Mom and Dad as owners? Perhaps. As you get older magically your parents get older too, and Mom and Dad might not have enough money. Instead of squirreling away a few bucks here and there at your tax rate, have your parents be minority, inactive shareholders. They take distributions at their tax rate and because they are not participating in your business they do not need a wage.

 

Do you have several business units such you are a consultant and your spouse is real estate agent? Do you need a holding company? Other issues explored are business exit strategies and ownership expansion with key personnel.

 

Owning real estate and leasing it back to your business is commonplace but occasionally we still see operating entities owning real estate. Usually not the next idea. But have you explored leasing equipment back to your business? Buy a car and lease it back?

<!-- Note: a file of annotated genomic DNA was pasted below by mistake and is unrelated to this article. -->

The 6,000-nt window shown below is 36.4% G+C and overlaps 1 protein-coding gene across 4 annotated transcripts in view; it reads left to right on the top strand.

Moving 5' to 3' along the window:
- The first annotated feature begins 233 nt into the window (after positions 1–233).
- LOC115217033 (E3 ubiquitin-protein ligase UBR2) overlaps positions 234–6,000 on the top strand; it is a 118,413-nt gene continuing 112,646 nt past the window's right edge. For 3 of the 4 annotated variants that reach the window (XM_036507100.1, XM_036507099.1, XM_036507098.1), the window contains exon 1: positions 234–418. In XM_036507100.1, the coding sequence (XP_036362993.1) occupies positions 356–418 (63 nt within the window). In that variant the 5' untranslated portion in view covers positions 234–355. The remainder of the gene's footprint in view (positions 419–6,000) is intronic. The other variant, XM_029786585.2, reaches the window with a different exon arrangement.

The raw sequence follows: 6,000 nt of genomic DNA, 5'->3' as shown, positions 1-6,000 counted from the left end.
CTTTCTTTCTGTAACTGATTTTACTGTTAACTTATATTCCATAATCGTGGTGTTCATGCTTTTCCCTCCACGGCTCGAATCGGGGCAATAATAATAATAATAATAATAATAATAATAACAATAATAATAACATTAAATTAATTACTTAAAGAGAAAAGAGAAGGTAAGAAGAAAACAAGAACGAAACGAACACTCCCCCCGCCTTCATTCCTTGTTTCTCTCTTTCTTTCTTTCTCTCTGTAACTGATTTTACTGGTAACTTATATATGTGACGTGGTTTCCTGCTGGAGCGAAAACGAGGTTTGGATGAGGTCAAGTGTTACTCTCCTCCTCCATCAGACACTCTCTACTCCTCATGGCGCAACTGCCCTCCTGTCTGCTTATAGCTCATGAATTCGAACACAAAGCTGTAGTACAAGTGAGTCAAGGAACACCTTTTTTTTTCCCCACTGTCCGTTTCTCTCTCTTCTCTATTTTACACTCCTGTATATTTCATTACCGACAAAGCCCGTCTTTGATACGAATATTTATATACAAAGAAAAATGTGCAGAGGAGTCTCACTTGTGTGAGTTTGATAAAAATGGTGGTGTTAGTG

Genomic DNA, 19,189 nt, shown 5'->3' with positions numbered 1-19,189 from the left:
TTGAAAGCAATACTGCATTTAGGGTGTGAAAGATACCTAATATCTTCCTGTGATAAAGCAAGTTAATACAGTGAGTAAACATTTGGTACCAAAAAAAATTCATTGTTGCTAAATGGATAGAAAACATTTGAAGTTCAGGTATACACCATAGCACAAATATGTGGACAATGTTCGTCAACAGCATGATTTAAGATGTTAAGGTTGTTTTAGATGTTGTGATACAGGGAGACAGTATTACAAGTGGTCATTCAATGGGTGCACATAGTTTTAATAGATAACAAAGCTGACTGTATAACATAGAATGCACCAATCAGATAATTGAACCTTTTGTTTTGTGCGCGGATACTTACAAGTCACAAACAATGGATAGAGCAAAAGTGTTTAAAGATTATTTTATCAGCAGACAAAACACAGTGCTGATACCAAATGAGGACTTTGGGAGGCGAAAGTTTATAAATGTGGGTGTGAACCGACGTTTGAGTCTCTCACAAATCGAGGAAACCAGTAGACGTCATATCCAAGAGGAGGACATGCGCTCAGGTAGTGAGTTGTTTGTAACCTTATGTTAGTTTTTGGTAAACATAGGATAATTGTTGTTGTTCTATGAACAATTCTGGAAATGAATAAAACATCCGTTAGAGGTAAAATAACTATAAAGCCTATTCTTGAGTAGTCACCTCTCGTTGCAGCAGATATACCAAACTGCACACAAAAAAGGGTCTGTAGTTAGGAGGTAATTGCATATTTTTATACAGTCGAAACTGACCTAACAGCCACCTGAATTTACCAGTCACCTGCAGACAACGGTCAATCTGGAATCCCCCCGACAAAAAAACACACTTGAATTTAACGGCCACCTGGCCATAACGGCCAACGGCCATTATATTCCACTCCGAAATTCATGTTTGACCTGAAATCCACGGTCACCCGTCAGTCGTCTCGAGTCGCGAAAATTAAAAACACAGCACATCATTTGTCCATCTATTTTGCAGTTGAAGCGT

family-business1-300x226How about Operating Agreements with non-spousal partners? Provisions for death and divorce are easy. Most junior associate attorneys can draft these provisions one handed with the lights off. How about incapacitation? How is that defined? If you do have a death, divorce or incapacitation situation how is the entity valued? How about distribution formulas and cash reserves? What monetary amount can each shareholder spend on behalf of the company without approval? What is the dispute resolution when conflict among owners arise?

 

Oftentimes with non-spousal owners we set up a multi-member LLC with each member being an S corporation owned by each person individually. Why does this help? Lower self-employment taxes, but provide autonomy in terms of revenue sharing and corporate expenditures. For example, each owner can buy a company car without concern for amount spent and subsequent office politics since the car is isolated in the individual’s S Corp.

 

Small Business Tax Deductions